Several gay men in Uganda have reported that police forced them to undergo painful anal examinations during investigations into charges of homosexuality, which is illegal in the country.
Provisions of the law include possible imprisonment of HIV-positive individuals, a ten-year prison sentence and fine for the "intentional transmission of HIV," a five-year prison sentence for "attempted transmission of HIV," and compulsory testing in some situations.
Uganda's Constitutional Court today struck down - on procedural grounds - a package of anti-gay policies signed into law this February by President Yoweri Museveni, but left room for lawmakers to attempt to pass the law, or another version of it, again.
In response, Norway and Denmark have already cut off aid to the Ugandan government, and Sweden and the US are considering a similar response.
The president of Uganda, Yoweni Museveni, released a statement Saturday saying he planned to sign the sweeping Anti-Homosexuality Bill that passed the nation's parliament in December.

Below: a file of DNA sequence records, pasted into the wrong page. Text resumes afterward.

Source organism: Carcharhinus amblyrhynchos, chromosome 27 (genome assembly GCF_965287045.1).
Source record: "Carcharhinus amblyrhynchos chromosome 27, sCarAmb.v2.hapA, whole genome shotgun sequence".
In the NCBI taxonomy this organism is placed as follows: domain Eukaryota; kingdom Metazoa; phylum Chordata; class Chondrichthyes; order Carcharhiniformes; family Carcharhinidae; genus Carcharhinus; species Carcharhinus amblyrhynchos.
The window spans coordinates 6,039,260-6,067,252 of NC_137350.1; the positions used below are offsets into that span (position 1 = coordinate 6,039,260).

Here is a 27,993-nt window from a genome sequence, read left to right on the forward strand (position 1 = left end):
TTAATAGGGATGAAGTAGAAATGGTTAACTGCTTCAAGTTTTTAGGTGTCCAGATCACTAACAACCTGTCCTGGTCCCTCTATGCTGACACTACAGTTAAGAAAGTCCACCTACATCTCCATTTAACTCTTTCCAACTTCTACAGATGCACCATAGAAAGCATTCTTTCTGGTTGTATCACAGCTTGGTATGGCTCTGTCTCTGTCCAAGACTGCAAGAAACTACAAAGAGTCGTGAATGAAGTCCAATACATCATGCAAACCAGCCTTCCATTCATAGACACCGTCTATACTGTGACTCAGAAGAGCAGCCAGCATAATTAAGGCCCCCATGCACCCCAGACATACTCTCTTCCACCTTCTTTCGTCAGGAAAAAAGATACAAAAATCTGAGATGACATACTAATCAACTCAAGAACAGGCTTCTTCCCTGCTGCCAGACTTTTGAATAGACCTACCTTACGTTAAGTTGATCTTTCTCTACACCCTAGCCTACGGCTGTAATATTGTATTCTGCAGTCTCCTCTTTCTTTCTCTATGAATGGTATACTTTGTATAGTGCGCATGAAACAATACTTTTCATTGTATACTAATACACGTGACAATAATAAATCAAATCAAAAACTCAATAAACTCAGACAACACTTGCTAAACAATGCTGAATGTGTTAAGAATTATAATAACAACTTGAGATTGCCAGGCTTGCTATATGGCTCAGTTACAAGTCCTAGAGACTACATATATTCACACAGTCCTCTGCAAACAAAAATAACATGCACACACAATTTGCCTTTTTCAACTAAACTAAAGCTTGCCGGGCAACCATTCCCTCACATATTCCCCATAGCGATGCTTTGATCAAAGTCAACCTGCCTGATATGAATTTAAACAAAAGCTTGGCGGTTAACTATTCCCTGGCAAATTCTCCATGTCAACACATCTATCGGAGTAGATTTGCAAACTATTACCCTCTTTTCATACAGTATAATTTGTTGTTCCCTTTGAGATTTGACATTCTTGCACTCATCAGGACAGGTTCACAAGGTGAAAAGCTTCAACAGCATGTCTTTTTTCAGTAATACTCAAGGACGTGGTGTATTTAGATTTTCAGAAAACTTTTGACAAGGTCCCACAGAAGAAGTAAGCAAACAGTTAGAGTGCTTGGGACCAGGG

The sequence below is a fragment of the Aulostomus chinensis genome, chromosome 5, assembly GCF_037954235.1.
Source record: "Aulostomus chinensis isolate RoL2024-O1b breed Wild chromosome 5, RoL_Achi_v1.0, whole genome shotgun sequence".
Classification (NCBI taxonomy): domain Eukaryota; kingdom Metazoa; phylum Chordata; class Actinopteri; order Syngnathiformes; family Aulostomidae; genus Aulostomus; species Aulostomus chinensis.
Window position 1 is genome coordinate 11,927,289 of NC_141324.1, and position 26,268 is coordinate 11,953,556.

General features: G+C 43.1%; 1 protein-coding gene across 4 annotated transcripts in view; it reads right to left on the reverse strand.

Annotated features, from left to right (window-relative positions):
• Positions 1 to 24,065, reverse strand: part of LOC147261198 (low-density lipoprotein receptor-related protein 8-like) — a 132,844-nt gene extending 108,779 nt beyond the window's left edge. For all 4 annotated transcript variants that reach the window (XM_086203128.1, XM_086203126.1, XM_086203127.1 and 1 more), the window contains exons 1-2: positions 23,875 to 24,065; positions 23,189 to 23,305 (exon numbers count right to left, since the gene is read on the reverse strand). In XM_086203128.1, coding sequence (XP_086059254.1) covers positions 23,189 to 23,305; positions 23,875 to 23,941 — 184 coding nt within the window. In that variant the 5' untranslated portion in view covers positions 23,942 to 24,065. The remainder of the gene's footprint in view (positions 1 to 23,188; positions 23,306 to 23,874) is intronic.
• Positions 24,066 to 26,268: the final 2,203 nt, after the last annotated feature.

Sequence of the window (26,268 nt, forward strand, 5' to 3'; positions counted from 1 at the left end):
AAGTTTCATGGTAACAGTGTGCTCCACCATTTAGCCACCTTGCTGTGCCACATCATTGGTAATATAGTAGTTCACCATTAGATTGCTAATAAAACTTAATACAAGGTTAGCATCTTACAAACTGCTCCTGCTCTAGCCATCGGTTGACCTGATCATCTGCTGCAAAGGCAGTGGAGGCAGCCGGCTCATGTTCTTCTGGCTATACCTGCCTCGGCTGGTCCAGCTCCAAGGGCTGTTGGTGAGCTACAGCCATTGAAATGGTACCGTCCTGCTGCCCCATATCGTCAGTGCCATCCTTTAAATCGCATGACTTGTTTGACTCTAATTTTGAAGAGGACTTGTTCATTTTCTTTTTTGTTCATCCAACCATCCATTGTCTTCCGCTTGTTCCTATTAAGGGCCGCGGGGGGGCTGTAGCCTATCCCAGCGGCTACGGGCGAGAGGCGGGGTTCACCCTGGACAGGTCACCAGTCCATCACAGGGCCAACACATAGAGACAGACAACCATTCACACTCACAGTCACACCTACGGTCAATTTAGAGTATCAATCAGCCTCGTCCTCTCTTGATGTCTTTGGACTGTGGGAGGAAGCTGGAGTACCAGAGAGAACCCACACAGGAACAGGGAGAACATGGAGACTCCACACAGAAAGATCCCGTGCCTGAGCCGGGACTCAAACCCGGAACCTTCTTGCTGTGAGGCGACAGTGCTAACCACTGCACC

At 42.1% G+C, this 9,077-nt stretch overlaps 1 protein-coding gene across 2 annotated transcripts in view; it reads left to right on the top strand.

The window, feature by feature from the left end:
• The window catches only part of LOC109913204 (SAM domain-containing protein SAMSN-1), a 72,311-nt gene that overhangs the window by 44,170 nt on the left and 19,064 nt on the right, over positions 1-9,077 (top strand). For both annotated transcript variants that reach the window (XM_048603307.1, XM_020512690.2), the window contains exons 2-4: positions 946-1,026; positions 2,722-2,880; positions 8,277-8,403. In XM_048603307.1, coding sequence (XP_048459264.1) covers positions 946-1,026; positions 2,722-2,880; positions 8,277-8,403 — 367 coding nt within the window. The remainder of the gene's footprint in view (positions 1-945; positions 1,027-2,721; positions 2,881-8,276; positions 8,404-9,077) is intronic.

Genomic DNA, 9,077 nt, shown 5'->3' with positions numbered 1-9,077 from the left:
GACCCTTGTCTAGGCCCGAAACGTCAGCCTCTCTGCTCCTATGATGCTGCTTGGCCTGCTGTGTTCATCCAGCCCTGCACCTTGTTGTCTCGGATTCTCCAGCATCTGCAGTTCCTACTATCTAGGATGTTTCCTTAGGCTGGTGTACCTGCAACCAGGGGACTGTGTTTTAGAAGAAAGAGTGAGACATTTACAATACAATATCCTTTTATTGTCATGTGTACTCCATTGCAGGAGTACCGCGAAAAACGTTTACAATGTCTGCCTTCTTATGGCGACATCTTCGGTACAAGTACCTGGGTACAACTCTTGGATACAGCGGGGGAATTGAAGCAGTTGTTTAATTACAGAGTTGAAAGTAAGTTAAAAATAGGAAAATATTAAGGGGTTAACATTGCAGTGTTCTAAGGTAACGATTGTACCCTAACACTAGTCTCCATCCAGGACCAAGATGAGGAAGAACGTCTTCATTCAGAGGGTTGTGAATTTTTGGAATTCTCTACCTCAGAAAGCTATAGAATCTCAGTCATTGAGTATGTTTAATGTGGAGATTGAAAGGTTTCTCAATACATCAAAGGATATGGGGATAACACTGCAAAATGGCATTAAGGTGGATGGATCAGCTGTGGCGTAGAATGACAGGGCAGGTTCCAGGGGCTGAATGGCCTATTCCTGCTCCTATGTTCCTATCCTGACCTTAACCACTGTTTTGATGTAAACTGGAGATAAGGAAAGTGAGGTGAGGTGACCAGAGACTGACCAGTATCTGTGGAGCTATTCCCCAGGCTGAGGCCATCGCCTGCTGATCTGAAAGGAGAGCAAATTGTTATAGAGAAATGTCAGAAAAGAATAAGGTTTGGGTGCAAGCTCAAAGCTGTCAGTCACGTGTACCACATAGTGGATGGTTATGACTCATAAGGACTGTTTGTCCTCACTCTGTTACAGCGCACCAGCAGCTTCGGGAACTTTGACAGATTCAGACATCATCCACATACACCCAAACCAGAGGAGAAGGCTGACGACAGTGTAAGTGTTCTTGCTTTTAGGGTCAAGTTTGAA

"These findings make clear that more must be done to reduce unintended pregnancy by ensuring Ugandan women have access to family planning services."
This week Uganda’s parliamentary speaker, Rebecca Kadaga, said Uganda’s “Kill a Gay” bill will be passed by the end of the year and intends to offer it as a so-called “Christmas Gift” for Ugandans. Speaker Kadaga argues the people “are demanding it” be passed. The Anti-Homosexuality or “Kill a Gay” bill calls for the death...
David Kato, a gay rights activist in Uganda, was beaten and killed in his home yesterday. Kato worked for Sexual Minorities Uganda and was a vocal critic of the Anti-Homosexuality bill, which would impose life sentences or the death penalty for gay people. In October, Kato was included in a list of Uganda’s “top homosexuals”...